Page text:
Sunday, February 6, 2011

Caitlin's Review of True Grit

TRUE DAT by Caitlin Murphy

In the very first images of True Grit, a so-very Coen Brothers sleight of hand: from the black screen, a warm, orange glow in the upper-right corner slowly emerges; instinctively, we lean into it, seeking its source, to find a front porch basking in its embrace. The next thing we notice: the dead body on the front lawn. And that's kinda how life happens, isn't it? At least according to the Coens. Creeping up on us when we're falling for something else. Or is it busy making other plans? However expressed, it seems the brothers enjoy teasing us with this truth, as though asking: “feeling welcome?... lulled?... content?... well, (pointing at something dastardly) explain that then!”

I can be a real purist when it comes to drama – I enjoy high stakes, clearly stated. Despite the simplicity of this formula, richness and depth seem to inevitably ensue. It's a paradox I try not too hard to unravel. Though I've never really gravitated to Westerns, my limited experience with them suggests they often nail this paradox right to the slatted saloon wall. High Noon, for instance – all I remember is that it was a near-real-time tale of a sheriff awaiting two men coming to town to whump him. I don't remember the details, the whys or what-nots, and I love that those things don't matter – and, by extension, I love that film. When all you need to know is that the shit's gonna hit the fan at noon, the only question that merits asking is “what time is it now?”

In True Grit, we get 14 year-old Mattie Ross (Hailee Steinfeld, who, according to the Academy at least, plays a supporting role in her own story), boldly embarking on a clear mission: to avenge the death of her father (body on front lawn), by capturing his killer, Tom Chaney (Josh Brolin). Mattie quickly does her research and recruits the help of Rooster Cogburn, a washed-up, unwashed U.S. Marshall (Jeff Bridges at his deliciously slurred and sloppy best), and unwittingly that of the more buttoned-up LaBoeuf (Matt Damon, who (is it just me?) keeps getting more interesting). The trio set off with hearts in different places, but sights on the same prey.

In one scene, a humourous pissing match between Rooster and LaBoeuf (notably both men have animals as name-sakes) erupts in the form of competitively shooting at bread-rolls thrown into the sky. The scene shows how men in each other's company, especially in the hands of the Coens, so naturally veer towards the pathetic. In this, and many other moments, where Mattie's mere presence exposes the pointlessness of machismo, we see a favoured Coen motif – revealing to men their own ineptitude, but as gently and compassionately as only the Coens can. It’s something I’ve always liked about the Coens actually: they don’t really deal in cheap shots. LaBoeuf's lisped speech, for instance, a result of nearly biting his own tongue off, becomes oddly not so much a source of humour in the film, as a new matter of fact. (Through the eye-patched Cogburn, the near-muted LaBoeuf, and other (spoiler) examples, the theme of maiming, amputation and bodily sacrifice looms large in the film.)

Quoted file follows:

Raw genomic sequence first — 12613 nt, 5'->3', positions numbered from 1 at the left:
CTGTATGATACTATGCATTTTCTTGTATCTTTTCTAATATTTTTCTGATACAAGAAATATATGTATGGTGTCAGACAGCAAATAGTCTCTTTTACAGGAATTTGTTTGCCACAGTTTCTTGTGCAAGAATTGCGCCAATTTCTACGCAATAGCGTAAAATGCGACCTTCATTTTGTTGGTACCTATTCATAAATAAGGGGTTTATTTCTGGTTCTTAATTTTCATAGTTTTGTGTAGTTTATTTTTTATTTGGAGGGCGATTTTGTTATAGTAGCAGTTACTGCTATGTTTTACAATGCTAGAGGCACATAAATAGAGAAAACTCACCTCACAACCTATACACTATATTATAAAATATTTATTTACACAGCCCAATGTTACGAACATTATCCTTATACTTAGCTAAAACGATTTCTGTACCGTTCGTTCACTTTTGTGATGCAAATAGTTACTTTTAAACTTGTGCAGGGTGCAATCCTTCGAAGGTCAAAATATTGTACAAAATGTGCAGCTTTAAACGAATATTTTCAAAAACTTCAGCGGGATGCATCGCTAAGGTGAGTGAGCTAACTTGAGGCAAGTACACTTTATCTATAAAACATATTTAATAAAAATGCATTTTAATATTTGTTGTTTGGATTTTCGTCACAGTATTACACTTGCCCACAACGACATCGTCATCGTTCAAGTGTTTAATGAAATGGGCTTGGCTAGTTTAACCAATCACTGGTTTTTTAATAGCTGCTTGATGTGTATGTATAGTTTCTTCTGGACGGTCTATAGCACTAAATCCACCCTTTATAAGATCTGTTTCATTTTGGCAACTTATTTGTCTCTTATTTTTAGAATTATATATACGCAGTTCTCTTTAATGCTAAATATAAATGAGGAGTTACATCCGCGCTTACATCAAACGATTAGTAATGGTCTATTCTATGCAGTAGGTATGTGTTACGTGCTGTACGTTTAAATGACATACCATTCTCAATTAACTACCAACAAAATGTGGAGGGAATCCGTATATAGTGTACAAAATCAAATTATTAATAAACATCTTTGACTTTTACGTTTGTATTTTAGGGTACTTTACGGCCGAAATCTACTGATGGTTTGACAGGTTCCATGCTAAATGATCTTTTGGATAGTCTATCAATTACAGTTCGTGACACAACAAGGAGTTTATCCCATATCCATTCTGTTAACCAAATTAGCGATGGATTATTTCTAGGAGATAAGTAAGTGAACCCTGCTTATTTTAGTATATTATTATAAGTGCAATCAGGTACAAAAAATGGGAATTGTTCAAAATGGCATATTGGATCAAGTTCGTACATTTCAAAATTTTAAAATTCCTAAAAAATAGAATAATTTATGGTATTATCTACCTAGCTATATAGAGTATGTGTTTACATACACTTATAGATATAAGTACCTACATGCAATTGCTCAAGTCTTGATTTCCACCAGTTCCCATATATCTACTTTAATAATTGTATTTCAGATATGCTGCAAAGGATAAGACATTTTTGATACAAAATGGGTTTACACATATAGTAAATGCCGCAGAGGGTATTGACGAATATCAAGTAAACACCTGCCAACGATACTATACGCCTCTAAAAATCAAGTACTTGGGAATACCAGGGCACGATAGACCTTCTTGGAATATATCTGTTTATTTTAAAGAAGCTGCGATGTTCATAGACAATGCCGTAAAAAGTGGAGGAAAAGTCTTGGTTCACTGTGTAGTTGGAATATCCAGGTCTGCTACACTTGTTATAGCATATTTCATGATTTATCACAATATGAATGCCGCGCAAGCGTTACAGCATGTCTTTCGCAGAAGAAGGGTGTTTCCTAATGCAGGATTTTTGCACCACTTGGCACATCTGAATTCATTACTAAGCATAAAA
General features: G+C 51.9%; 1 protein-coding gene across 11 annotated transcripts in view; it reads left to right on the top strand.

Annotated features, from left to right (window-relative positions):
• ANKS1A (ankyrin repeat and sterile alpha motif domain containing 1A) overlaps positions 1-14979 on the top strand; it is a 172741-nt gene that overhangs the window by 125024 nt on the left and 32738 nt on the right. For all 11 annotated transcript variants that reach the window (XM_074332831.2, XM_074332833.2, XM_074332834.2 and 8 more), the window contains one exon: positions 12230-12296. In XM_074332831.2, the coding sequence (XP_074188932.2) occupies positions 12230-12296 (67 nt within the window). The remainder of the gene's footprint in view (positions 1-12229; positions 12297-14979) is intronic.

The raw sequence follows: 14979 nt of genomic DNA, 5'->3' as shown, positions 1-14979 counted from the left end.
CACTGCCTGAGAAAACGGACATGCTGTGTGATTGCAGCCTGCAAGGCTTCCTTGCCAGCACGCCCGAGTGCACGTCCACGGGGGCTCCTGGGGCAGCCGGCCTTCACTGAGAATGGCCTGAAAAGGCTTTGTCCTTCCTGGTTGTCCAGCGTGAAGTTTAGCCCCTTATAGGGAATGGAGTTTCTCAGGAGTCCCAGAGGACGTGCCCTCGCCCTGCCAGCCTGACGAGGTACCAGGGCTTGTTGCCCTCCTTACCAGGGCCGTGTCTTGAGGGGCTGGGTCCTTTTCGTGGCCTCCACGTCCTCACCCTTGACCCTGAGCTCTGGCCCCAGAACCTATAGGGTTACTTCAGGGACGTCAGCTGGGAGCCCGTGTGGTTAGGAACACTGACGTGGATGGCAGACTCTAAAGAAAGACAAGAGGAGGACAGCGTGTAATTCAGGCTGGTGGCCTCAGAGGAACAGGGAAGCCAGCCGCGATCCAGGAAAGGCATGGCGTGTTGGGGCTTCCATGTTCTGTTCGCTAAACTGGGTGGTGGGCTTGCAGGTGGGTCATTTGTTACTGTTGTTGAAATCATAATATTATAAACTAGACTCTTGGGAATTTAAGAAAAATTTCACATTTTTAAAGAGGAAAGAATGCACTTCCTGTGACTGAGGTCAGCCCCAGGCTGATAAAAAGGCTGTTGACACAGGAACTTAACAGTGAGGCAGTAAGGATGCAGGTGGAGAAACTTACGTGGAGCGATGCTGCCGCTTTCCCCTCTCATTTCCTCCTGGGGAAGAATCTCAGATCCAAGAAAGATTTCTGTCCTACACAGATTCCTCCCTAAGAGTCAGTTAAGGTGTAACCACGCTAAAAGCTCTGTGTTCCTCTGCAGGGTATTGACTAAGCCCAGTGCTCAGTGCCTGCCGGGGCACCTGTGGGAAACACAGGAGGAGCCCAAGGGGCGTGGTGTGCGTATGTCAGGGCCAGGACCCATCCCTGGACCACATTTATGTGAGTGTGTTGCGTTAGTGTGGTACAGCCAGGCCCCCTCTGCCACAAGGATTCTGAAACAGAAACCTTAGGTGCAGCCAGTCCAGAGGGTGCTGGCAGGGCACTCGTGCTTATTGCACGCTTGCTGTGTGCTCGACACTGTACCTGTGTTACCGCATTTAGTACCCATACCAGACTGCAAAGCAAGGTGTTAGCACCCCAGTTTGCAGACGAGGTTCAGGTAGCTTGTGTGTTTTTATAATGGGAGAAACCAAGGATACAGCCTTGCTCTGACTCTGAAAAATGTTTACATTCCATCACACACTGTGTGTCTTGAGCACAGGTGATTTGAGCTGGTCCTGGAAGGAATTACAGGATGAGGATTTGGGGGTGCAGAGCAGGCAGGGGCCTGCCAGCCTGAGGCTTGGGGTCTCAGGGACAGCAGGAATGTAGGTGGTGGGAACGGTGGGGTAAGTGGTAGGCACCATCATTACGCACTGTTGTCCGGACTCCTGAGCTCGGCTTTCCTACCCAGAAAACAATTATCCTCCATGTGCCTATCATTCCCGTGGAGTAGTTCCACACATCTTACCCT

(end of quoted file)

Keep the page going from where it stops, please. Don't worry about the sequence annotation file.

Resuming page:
When Mattie finally gets to confront her father's killer, it's because she stumbles unexpectedly upon him one morning as she’s fetching water in the river. Clearly she’s unprepared for the very moment she's been doggedly pursuing, as though happening upon an animal she didn’t know existed. The scene is beautifully simple and poignant, reminding us that it is the emotion that propels the chase – not its supposed object – that is the real purpose of any pursuit. The enemy can never live up to our idea of him; he will show up out of nowhere; he will usually disappoint. Typically then, of course, the mission becomes about something else, something far more interesting, and it certainly does here. Life creeping up on us indeed.

The Coens are such masterful storytellers that we can sometimes forget they're no slouches in cinema's more aesthetic realms. The visual style of True Grit captures the irony that flattening life makes it appear more fully inflated: several shots appear framed by the proscenium arch of the stage; characters often look like cardboard cutouts, shadow puppets on a screen; and the starry night sky seems much like a piece of construction paper, with random holes poked through it, held ever-so-lovingly up to the light.

Watching True Grit, I was reminded of a director friend of mine's response to a question about creating drama: “How do you know when something's working?” Her disarmingly simple response was “because I care”. It strikes me that with the Coen Brothers, they care about everything, and as a result, not surprisingly, so do I. Nothing is mere backdrop, context, exposition, supporting roles or set dressing – nothing is wasted; it's all heart, and it’s all in the right place. Like its protagonist, True Grit is articulate and does not speak in contractions; it enunciates clearly in language that is plain, compelling, complete and true.

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